Justice ends 'asset forfeiture' program

The Justice Department announced on Friday that most police departments could not use federal law to seize property from individuals when they have no reason to believe a crime has been committed.

Attorney General Eric HolderEric H. HolderLawyer claims death threats after anti-Black Lives Matter lawsuit Adviser: Obama can’t ‘erase decades’ of racism Airbnb enlists civil rights leaders in discrimination fight MORE said in an order that the department would, in most cases, no longer run a controversial “asset forfeiture” program.

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Local and state law enforcement agencies will no longer be able to use the federal program that allowed them to easily seize and keep property they acquired through searches.

Under the program, police would seize property and then the federal government would “adopt.” The police department would keep a large percentage of the value of the property, and the Justice Department would keep the rest.

The order from Holder says that, in almost all cases, police agencies will no longer be able to seize property and forfeit it under the program. There will be exceptions for cases that involve public safety, including the seizure of firearms, ammunition, explosives and property involved in child pornography.

“Asset forfeiture remains a critical law enforcement tool when used appropriately — providing unique means to go after criminal and even terrorist organizations,” Holder said in a statement. “This new policy will ensure that these authorities can continue to be used to take the profit out of crime and return assets to victims, while safeguarding civil liberties.”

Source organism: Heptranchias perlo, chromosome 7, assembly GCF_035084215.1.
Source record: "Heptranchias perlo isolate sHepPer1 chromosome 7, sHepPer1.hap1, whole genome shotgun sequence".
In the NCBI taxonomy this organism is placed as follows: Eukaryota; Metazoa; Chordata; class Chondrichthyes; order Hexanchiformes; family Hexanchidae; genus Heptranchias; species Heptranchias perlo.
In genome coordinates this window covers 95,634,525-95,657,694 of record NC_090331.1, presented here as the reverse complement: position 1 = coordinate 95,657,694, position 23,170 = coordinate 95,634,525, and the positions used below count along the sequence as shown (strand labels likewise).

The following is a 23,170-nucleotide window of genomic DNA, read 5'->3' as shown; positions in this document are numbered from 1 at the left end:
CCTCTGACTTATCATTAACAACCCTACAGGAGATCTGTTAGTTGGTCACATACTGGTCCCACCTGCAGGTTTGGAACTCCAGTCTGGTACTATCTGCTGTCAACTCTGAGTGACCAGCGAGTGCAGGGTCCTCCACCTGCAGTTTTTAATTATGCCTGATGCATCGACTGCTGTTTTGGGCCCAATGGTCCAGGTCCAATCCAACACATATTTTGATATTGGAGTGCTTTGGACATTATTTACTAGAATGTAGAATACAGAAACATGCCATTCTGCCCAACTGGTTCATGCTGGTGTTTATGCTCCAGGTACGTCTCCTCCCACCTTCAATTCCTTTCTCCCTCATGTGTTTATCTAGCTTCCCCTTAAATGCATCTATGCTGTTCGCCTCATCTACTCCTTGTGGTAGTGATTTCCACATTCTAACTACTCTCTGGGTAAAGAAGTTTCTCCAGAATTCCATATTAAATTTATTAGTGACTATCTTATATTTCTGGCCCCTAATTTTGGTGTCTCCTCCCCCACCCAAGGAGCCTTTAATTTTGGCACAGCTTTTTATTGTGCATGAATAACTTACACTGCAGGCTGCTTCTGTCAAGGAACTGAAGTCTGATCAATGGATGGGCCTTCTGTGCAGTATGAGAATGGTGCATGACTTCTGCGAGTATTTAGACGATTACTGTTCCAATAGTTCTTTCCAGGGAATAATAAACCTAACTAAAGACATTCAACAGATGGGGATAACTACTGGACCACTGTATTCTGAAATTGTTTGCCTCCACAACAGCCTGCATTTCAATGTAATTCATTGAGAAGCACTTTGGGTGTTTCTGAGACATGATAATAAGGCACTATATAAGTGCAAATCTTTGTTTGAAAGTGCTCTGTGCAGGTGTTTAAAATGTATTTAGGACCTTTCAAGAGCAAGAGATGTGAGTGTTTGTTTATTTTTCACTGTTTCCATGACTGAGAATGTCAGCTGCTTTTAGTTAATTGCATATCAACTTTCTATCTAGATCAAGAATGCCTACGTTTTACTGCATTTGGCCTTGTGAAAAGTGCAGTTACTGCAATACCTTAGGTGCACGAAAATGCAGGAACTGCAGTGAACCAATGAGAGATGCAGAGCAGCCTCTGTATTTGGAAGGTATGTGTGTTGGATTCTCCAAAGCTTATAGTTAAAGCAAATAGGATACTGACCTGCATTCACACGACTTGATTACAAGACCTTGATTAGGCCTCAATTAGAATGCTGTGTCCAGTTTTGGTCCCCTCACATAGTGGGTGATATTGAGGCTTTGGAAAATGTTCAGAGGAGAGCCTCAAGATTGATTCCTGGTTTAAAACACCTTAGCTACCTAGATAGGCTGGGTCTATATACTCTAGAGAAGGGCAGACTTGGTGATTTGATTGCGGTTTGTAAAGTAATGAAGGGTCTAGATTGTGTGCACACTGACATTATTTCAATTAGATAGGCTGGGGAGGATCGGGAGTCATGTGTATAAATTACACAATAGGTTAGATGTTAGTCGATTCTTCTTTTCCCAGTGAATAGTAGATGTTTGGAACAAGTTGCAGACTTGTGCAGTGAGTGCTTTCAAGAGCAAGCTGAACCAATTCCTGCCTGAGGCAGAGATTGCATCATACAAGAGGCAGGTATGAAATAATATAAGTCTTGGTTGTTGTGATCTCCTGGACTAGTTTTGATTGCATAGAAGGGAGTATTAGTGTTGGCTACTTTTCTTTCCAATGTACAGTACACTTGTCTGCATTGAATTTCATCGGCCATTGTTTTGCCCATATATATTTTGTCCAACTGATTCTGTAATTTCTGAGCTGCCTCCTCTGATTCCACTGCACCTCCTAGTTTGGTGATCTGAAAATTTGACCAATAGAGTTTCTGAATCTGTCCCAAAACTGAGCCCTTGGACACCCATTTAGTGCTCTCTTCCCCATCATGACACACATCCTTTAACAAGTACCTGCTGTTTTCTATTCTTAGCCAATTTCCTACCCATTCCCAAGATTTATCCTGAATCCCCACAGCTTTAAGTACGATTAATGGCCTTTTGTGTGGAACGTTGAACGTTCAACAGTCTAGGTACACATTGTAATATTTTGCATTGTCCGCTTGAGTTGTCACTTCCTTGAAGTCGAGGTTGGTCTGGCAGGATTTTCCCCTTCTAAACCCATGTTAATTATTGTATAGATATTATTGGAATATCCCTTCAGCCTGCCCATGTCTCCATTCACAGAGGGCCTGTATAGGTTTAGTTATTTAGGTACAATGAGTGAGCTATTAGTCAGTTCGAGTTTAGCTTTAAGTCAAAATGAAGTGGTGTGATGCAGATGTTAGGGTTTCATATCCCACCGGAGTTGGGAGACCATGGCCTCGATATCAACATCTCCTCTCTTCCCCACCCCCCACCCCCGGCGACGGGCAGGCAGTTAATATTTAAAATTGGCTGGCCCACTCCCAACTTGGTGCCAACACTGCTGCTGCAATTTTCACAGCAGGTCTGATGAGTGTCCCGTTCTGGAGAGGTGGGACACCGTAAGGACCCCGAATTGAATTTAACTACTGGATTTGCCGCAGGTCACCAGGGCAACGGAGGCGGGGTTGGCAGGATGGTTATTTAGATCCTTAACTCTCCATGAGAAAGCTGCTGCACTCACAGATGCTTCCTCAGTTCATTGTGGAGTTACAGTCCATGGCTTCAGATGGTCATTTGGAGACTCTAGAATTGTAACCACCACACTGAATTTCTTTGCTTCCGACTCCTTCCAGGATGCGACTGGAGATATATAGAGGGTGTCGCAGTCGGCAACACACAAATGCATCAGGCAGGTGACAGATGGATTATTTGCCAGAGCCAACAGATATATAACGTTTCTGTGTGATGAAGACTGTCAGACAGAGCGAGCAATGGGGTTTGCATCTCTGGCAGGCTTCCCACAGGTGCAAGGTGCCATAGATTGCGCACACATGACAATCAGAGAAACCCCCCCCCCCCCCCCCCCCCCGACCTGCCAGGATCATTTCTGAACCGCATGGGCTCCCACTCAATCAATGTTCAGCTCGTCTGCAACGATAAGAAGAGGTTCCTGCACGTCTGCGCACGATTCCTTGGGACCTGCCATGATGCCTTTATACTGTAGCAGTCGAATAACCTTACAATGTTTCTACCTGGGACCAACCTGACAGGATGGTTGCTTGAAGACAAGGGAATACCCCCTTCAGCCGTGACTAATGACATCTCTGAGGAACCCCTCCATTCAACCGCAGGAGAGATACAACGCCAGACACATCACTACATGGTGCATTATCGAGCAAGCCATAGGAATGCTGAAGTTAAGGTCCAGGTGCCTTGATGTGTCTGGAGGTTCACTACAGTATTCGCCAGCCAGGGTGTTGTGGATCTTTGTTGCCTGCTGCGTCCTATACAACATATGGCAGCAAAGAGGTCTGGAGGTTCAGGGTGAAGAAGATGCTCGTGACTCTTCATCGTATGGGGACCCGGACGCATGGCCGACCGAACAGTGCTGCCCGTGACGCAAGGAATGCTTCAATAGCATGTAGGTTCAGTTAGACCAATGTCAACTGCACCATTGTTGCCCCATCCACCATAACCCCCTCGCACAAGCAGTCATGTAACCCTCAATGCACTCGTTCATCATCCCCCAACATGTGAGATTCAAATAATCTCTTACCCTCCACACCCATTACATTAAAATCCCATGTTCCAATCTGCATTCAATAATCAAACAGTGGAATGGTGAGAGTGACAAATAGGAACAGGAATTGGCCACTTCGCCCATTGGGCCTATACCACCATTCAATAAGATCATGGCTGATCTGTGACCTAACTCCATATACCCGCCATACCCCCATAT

Law enforcement could seize the property, even when they did not charge the owner with a crime. Individuals would then have to legally fight the seizure, which many people could not afford to do.

Police departments would then frequently spend the proceeds from the seizures on weapons and vehicles, a Washington Post investigation found. The Post also found that they sometimes spent the proceeds on luxury cars and other purchases unrelated to law enforcement.

The announcement by the department will not end the use of similar laws that exist at the state and local level.

Asset forfeiture has existed since the 1980s, when it was created as a part of the war on drugs, but has recently been subject to aggressive criticism. In 2013, The New Yorker published an article on the topic, which was followed in 2014 by the Post investigation into the federal program.

An October segment of the HBO show “Last Week Tonight With John Oliver” on the topic of civil forfeiture has been viewed more than 4 million times.

Lawmakers on both sides of the aisle have united in their opposition to the policies. Senate Judiciary Committee Chairman Chuck Grassley (R-Iowa) said that reining in asset forfeiture was one of his priorities going into the new Congress.

Last week, Reps. Jim Sensenbrenner (R-Wis.), John Conyers Jr. (D-Mich.), Sen. Mike Lee (R-Utah) and Grassley sent a letter to Holder asking him to review the federal policy.

Holder said on Friday that his order was the first part of a broader review of the department’s asset forfeiture program. Justice Department spokesman Brian Fallon said on Twitter that discussions about changing the policy began “late last year.”